On Prisons: And the news is...greenspun.com : LUSENET : TimeBomb 2000 (Y2000) : One Thread
The following article published yesterday (Oct 15) on Foxnews regarding the progress (or lack thereof) of Y2K remediation in the prisons, contains lots of interesting info:http://www.foxnews.com/js_index.sml?content=/scitech/wires2/1015/t_rt_1015_24.smlAmong the more notable/strange quotes:
- "I'm confident that we've got a good handle on things," said Larry Wagner, chief technology officer for the state's prison system. "The comfort level is reasonably high."
- "I really don't think the bureau of prisons is extremely sensitive to Y2K," said Buford Goff, who runs Buford Goff and Associates, an engineering firm that specializes in the planning and construction of security systems for correctional facilities.
- "I don't believe there has been a significant level of testing of embedded systems in prison," said Harden. "The few tests that I have seen are not reassuring."
- Wagner said that hardware and software vendors such as Microsoft and Oracle have been reluctant to guarantee the compliance of their products. In other cases, statements made by vendors have proven false or inaccurate, though he declined to give specifics.
- "You couldn't build a modern prison today without computers.... It makes them very vulnerable to Y2K," said Harden. "The more modern the prison, the more likely it is to be reliant on computer chips or computer systems for control of all their security functions."
- Nevertheless, Ayscue admits that the bureau will not be able to test every embedded computer chip.
"That's impossible," he said. "We rely on manufacturers to give us credible information."
- "The desktop problem has frankly shocked even me as to the degree of problems we're discovering," said Wagner. He said he found Y2K problems in computers purchased as recently as this year.
- ...one expert floated the surreal forecast that free citizens, bereft of life's necessities, could end up racing to the well-stocked coffers of their local prison.
"You're probably going to end up with a mob at the prison gate," predicts O'Farrell.
"You've got a year's supply of food, you've got heating, electricity, a hospital, and a gymnasium," he said. "Everything you need is there."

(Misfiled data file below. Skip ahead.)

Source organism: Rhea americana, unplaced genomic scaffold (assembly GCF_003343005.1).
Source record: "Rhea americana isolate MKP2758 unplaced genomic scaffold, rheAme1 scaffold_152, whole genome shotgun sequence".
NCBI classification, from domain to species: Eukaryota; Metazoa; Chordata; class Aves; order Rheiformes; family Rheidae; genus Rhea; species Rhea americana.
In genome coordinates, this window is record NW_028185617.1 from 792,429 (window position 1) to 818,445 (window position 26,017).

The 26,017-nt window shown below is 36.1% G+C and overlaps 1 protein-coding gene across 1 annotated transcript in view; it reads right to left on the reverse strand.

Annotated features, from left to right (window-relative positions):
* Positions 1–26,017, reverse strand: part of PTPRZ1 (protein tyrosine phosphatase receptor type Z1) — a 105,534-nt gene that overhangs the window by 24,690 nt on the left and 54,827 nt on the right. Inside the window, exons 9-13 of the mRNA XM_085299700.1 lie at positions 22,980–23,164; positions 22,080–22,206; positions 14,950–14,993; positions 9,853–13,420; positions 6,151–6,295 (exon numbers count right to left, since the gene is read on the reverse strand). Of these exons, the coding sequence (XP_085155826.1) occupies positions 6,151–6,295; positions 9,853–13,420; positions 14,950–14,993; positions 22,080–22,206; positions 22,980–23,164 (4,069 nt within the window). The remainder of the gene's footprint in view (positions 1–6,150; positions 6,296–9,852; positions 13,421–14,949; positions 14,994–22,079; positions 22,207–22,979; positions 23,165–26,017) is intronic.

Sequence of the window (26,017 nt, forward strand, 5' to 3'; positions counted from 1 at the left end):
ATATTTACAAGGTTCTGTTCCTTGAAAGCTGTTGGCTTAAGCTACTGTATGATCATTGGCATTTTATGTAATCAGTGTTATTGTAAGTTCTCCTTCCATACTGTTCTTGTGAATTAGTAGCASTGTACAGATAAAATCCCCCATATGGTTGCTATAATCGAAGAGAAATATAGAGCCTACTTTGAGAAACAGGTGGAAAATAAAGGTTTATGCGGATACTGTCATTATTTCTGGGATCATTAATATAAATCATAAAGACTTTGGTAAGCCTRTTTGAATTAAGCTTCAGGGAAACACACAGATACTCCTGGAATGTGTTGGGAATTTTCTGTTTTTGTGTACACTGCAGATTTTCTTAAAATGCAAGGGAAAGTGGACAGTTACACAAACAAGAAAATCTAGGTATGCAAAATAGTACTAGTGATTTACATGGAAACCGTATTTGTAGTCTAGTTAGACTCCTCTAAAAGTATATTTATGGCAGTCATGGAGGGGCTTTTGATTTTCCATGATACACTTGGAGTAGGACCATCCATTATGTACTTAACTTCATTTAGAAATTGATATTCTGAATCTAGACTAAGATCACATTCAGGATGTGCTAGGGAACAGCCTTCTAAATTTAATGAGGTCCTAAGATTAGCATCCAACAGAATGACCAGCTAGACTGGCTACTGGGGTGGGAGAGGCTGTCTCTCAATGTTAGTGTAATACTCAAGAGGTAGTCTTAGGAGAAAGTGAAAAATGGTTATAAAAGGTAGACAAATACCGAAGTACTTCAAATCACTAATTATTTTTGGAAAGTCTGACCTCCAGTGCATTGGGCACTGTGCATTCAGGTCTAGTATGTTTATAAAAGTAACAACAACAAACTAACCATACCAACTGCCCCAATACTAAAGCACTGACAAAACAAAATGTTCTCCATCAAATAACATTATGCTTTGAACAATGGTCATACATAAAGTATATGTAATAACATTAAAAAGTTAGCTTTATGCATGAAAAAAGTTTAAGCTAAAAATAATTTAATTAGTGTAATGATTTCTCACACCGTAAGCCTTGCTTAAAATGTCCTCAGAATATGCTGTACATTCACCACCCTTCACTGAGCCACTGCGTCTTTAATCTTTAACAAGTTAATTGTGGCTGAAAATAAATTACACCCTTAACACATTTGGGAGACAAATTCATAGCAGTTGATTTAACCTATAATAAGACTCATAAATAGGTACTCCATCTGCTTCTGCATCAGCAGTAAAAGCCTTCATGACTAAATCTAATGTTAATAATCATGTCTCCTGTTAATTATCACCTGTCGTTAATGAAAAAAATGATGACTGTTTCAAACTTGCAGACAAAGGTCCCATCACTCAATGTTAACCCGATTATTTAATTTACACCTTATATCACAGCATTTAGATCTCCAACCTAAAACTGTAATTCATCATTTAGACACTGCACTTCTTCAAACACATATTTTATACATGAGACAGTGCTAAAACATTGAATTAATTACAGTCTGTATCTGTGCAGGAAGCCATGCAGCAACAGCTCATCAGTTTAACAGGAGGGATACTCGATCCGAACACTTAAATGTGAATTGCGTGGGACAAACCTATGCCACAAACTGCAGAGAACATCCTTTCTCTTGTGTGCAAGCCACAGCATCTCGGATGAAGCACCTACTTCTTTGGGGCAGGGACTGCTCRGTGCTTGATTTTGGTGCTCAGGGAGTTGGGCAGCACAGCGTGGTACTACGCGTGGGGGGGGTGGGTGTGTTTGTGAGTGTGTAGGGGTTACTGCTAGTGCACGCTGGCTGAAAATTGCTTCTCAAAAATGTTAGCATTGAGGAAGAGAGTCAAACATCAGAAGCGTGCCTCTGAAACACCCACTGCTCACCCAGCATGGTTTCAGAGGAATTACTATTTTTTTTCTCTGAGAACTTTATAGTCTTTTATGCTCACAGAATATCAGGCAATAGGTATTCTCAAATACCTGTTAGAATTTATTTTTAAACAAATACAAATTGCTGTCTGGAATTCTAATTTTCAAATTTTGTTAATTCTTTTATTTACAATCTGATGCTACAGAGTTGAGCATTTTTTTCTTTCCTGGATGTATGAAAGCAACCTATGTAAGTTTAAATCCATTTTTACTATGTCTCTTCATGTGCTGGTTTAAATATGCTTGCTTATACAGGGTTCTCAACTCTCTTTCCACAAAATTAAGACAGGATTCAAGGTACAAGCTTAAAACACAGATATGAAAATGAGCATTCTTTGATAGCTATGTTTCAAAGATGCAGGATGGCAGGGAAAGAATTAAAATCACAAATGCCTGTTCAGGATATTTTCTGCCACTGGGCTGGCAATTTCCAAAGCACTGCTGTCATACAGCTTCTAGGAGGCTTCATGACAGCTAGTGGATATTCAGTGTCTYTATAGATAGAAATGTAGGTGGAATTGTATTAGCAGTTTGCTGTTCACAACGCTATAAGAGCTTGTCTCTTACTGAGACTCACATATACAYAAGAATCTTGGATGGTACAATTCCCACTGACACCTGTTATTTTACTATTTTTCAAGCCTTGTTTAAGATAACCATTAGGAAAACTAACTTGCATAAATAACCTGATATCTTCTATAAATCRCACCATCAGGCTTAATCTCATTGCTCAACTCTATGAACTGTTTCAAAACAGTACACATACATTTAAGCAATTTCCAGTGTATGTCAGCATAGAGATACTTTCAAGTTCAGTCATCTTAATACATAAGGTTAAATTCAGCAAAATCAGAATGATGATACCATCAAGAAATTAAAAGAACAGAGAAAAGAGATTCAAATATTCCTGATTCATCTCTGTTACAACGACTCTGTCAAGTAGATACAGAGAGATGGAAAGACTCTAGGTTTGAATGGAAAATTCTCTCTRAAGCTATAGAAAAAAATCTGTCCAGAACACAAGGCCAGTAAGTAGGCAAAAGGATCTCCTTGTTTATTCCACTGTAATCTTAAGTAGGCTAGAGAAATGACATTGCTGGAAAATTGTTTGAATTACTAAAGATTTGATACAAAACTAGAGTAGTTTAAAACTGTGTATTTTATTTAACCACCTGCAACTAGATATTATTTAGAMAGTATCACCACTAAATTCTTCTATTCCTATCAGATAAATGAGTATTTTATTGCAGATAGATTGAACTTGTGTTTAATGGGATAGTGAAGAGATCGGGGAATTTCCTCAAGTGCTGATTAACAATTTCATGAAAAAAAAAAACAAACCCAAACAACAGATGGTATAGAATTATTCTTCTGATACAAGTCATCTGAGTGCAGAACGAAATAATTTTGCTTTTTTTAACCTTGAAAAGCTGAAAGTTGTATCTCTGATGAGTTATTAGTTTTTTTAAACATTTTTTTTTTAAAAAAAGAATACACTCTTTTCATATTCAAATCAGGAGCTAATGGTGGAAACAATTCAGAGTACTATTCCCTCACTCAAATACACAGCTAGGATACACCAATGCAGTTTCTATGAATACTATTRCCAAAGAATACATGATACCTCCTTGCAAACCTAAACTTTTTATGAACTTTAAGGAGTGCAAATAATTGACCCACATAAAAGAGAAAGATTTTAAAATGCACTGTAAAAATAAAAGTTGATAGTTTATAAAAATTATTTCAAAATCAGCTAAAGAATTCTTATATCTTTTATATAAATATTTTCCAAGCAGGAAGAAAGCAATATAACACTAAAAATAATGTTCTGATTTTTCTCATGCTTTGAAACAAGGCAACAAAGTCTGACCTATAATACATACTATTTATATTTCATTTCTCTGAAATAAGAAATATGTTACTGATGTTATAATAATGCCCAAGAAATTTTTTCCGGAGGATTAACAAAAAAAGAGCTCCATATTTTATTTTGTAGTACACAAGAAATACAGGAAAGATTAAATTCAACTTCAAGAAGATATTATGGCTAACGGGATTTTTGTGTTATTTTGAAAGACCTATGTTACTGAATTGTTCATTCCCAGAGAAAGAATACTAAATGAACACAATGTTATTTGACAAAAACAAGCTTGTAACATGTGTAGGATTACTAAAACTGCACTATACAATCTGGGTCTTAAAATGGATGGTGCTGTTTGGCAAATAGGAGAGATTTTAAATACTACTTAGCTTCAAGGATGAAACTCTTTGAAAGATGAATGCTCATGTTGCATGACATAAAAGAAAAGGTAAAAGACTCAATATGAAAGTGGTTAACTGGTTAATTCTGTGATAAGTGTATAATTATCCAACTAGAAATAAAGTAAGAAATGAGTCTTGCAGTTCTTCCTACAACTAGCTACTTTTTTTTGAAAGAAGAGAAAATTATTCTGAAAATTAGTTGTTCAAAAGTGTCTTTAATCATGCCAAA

-- Arnie Rimmer (email@example.com), October 16, 1998
Thanks for the link. Good stuff about prisons.
BTW, this is another schizophrenic news article! It starts out:
"Among the more outlandish scenarios envisioned by Year 2000 doomsayers is that the millennium bug will crash prison security systems and open the razor-wire gates, setting loose untold numbers of violent and dangerous offenders.".
Then it goes on to explain that it's NOT an "outlandish" scenario!
-- Mike (firstname.lastname@example.org), October 16, 1998.
Well, a friend of mine who is in a Prison says that they wont make it and that all the gates open and basically there free because would you wanna be working on that day that 1000 prisonors go for that open gate to ''the outside world'' i know i wouldnt want to work id be home keeping my family safe. Morgan
-- Morgan (Y2KFever@aol.com), October 16, 1998.
Unless there is total meltdown, I suspect a tight lock down and added security to be the more likely scenario in the weeks surrounding Y2K.
Prison officials are not idiots and while they make not have Y2K experience, I think it's logical to assume that a reasonable contingency plan could be put in place. The have generators and water and food. There are lots of ways to lock down a cell block even if door locks fail, which in and of itself is certainly not assured.
I guess at this point, I'm not especially worried about most prisons. Most prisoners would be much safer to just sit it out. There certainly be no welcoming committee waiting on the outside to feed and shelter them. Of course the elevator doesn't always go to the top floor with the average inmate. I suspect that as long as most prison officials are aware of the risks, this will not be a big problem. If I live next door to a prison however, I might not be willing to take the risk but I'm not going to lose a lot of sleep over this.
-- Arnie Rimmer (email@example.com), October 16, 1998.
Reference to Article mentioned above:
Wired News (10-15-1998) Prisoners Await Y2K Day http://www.wired.com/news/news/politics/story/15627.html
-- Jon (firstname.lastname@example.org), October 17, 1998.